CORRECTED-UPDATE 2-Bradesco wins Brazil approval for $5.2 bln purchase of HSBC unit
(Corrects in second paragraph of June 8 item to clarify that Cade board has six members and they voted unanimously to pass deal)
By Guillermo Parra-Bernal and Leonardo Goy
SAO PAULO/BRASILIA, June 8 (Reuters) - Brazil's antitrust watchdog on Wednesday approved Banco Bradesco SA's purchase of HSBC Holdings Plc's local unit with some conditions, marking the latest departure of a foreign lender from one of the world's most concentrated banking markets.
Six board members on the watchdog known as Cade voted to pass the deal unanimously as long as Bradesco, the country's No. 3 listed commercial lender, agrees to refrain from making any rival acquisitions for at least 30 months.
After sitting on the sidelines for years while local rivals bulked up through takeovers, Bradesco made a grab for HSBC Bank Brasil Banco Múltiplo SA last August. The $5.2 billion purchase allowed Bradesco to increase assets by 16 percent and add 5 million clients.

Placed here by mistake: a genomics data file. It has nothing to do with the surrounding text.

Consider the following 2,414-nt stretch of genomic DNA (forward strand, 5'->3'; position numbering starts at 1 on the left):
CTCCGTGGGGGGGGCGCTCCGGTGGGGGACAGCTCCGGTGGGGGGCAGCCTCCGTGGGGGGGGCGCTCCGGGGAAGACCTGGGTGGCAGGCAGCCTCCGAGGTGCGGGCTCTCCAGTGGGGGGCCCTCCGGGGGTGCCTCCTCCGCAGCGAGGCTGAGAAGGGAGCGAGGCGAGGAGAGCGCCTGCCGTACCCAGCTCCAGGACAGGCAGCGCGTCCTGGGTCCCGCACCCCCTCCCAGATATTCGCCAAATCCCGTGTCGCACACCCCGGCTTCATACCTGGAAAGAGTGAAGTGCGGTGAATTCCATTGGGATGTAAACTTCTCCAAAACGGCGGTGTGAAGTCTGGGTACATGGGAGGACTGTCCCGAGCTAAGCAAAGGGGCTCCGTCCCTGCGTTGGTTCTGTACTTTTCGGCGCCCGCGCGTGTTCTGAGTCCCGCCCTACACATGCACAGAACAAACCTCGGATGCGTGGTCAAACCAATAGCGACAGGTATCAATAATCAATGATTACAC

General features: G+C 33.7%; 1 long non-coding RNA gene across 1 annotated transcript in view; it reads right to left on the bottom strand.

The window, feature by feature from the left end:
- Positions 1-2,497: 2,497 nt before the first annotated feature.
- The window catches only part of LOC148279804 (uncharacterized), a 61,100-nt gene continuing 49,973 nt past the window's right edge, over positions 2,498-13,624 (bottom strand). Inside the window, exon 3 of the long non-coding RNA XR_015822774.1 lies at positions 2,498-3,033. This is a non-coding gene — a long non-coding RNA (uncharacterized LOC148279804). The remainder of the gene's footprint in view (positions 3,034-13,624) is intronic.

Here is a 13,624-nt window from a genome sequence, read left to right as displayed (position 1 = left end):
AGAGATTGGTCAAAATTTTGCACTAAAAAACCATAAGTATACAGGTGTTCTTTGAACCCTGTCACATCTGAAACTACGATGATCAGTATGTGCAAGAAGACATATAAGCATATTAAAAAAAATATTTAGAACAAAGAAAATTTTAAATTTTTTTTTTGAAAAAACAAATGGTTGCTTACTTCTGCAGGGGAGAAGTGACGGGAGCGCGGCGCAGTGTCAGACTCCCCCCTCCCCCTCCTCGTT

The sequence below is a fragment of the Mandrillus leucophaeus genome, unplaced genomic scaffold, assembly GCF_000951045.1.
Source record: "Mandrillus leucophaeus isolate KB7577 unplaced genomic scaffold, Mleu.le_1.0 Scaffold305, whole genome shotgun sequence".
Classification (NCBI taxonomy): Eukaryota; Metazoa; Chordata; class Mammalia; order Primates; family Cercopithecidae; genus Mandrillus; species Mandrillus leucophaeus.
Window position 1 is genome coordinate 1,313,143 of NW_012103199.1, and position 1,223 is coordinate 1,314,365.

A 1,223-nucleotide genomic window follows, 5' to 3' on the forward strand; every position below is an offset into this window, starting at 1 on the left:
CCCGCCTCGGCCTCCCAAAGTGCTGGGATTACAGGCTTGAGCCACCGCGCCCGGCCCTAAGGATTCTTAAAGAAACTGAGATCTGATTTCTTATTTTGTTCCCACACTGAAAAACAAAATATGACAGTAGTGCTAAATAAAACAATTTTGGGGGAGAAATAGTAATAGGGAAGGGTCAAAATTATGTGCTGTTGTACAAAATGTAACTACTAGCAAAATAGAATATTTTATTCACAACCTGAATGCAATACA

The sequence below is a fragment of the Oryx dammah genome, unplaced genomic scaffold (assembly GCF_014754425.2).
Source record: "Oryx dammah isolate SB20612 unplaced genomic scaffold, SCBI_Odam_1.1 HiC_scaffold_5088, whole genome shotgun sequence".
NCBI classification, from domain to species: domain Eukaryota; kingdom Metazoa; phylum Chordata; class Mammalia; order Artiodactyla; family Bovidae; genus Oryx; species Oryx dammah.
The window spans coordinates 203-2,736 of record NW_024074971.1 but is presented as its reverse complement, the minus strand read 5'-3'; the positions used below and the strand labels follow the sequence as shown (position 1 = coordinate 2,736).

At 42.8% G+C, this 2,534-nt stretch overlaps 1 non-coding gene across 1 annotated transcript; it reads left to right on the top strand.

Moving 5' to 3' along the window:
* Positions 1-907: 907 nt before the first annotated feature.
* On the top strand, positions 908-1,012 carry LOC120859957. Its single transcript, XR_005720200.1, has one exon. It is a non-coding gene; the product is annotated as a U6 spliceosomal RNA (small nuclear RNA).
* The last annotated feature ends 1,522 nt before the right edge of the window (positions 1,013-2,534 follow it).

The transaction will help Bradesco cut the gap with state-controlled Banco do Brasil SA and Caixa Econômica Federal and private-sector rival Itaú Unibanco Holding SA - Brazil's top three banks by assets. Consumer groups have warned, though, that the deal could hurt competition where the top 10 banks control almost 90 percent of the industry's assets.
Domestic firms acquired 84 of 104 for-sale Brazilian banks and financial targets since 2008, Thomson Reuters data showed. The purchase will give Bradesco control of 13 percent of Brazil's banking assets, 12 percent of total deposits and the nation's third-largest loan book.
Analysts have said the deal, the largest in Bradesco's 75-year history, will test Chief Executive Officer Luiz Carlos Trabuco's ability to absorb large asset management, banking and insurance assets at a time when the economy is headed for the harshest recession in eight decades.
"We are up to the task, we have done our homework," Alexandre Gluher, a senior Bradesco vice president, told reporters at a conference call to discuss the deal on Wednesday. Continuación...